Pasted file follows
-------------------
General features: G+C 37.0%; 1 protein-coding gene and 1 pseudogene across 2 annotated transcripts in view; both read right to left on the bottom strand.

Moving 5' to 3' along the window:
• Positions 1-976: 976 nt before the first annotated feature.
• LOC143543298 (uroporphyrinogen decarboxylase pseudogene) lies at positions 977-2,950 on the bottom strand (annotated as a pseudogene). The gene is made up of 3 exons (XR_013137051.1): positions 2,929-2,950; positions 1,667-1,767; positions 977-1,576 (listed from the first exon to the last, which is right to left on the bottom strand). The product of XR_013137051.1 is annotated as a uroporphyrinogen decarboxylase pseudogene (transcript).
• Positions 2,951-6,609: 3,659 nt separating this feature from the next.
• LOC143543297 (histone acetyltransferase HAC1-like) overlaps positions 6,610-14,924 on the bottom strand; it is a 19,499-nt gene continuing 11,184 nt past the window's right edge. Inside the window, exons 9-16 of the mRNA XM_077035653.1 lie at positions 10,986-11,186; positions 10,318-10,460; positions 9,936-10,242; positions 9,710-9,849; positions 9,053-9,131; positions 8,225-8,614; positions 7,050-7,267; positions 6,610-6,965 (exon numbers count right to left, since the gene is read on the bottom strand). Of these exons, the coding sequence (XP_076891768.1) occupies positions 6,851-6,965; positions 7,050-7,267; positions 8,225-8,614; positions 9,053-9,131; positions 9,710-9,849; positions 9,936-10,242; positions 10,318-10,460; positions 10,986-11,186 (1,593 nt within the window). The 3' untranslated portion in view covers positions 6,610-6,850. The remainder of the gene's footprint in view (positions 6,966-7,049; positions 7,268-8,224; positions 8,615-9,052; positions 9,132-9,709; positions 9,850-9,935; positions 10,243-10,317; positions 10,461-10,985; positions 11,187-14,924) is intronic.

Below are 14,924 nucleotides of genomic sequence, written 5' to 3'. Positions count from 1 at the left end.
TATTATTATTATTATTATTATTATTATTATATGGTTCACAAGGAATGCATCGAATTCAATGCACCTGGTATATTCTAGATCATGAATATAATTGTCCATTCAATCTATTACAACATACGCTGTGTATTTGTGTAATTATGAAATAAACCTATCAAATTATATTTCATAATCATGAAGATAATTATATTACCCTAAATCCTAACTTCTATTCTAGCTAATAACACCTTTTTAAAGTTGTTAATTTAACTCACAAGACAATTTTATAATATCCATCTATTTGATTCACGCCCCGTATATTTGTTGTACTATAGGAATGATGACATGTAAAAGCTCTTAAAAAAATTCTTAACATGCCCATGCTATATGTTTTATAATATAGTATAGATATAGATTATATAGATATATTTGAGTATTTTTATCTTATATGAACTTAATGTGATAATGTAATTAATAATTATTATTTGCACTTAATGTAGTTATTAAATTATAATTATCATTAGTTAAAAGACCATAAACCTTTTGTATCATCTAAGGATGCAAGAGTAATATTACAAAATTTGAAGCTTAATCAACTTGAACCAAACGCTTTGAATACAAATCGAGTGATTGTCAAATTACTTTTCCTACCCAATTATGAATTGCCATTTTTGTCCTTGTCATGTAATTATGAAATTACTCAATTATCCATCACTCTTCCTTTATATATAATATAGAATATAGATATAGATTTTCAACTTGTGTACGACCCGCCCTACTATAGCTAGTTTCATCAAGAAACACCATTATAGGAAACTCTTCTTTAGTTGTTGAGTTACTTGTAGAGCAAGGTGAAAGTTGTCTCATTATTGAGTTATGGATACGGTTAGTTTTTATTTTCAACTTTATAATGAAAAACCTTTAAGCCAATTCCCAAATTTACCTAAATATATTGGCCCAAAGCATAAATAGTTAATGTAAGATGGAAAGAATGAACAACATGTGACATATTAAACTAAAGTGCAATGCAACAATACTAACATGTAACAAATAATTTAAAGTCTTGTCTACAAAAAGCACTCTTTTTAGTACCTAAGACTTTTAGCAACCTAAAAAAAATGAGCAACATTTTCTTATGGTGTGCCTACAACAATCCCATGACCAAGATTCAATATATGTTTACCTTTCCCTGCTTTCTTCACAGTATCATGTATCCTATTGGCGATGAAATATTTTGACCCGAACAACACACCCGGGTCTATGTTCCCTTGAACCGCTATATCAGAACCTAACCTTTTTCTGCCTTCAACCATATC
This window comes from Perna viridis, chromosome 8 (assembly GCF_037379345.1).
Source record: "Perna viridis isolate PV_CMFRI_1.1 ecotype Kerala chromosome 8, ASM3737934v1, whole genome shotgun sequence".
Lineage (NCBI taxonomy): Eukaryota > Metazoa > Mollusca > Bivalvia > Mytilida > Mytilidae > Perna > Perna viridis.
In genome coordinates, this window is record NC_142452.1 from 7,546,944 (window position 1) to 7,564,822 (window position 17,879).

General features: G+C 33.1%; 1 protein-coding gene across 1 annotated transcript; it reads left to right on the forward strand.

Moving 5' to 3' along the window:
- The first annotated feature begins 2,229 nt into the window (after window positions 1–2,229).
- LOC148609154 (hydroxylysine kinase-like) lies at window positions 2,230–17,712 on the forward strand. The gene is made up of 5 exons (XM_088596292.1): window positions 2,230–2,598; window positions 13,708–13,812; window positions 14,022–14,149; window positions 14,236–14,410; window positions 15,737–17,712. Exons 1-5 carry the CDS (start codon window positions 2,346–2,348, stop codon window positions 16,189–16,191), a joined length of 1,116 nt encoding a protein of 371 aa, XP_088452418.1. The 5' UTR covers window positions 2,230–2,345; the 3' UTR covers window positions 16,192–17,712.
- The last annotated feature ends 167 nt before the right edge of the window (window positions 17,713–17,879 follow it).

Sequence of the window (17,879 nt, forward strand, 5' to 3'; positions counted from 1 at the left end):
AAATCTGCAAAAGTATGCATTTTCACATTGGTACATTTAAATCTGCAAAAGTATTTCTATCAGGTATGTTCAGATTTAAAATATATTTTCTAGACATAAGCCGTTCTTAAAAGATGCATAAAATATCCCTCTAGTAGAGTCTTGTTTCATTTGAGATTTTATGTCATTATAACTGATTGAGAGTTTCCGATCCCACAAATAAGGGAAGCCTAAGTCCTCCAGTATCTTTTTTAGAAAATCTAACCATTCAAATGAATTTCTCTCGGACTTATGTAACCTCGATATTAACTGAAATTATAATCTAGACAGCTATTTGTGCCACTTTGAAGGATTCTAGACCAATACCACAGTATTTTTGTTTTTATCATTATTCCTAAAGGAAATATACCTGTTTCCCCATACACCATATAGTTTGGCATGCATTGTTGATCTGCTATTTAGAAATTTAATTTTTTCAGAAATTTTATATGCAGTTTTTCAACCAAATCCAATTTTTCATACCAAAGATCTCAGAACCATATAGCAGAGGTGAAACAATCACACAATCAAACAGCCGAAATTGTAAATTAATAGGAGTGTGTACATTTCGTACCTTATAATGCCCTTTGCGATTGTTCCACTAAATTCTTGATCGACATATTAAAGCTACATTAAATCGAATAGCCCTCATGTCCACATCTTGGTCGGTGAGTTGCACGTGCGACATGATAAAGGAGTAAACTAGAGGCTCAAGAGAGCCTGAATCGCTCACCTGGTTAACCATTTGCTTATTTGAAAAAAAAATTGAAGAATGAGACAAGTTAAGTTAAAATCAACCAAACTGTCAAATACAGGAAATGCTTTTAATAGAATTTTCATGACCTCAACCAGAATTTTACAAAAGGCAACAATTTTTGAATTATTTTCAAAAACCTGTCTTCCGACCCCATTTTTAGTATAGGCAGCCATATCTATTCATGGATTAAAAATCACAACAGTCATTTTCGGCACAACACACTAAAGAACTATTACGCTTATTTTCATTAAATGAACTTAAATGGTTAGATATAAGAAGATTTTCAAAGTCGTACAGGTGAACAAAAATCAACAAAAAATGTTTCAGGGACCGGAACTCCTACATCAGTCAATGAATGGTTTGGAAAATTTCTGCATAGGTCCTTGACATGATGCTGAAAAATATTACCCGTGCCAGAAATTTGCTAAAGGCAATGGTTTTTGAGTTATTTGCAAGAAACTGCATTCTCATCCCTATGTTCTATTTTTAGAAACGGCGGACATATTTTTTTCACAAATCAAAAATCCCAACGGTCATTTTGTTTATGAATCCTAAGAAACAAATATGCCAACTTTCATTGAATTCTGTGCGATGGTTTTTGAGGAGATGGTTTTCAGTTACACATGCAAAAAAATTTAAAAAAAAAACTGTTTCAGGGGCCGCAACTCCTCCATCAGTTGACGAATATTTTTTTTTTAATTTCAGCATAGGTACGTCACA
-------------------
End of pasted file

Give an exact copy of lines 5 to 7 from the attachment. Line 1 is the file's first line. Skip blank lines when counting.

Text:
• Positions 2,951-6,609: 3,659 nt separating this feature from the next.
• LOC143543297 (histone acetyltransferase HAC1-like) overlaps positions 6,610-14,924 on the bottom strand; it is a 19,499-nt gene continuing 11,184 nt past the window's right edge. Inside the window, exons 9-16 of the mRNA XM_077035653.1 lie at positions 10,986-11,186; positions 10,318-10,460; positions 9,936-10,242; positions 9,710-9,849; positions 9,053-9,131; positions 8,225-8,614; positions 7,050-7,267; positions 6,610-6,965 (exon numbers count right to left, since the gene is read on the bottom strand). Of these exons, the coding sequence (XP_076891768.1) occupies positions 6,851-6,965; positions 7,050-7,267; positions 8,225-8,614; positions 9,053-9,131; positions 9,710-9,849; positions 9,936-10,242; positions 10,318-10,460; positions 10,986-11,186 (1,593 nt within the window). The 3' untranslated portion in view covers positions 6,610-6,850. The remainder of the gene's footprint in view (positions 6,966-7,049; positions 7,268-8,224; positions 8,615-9,052; positions 9,132-9,709; positions 9,850-9,935; positions 10,243-10,317; positions 10,461-10,985; positions 11,187-14,924) is intronic.

Below are 14,924 nucleotides of genomic sequence, written 5' to 3'. Positions count from 1 at the left end.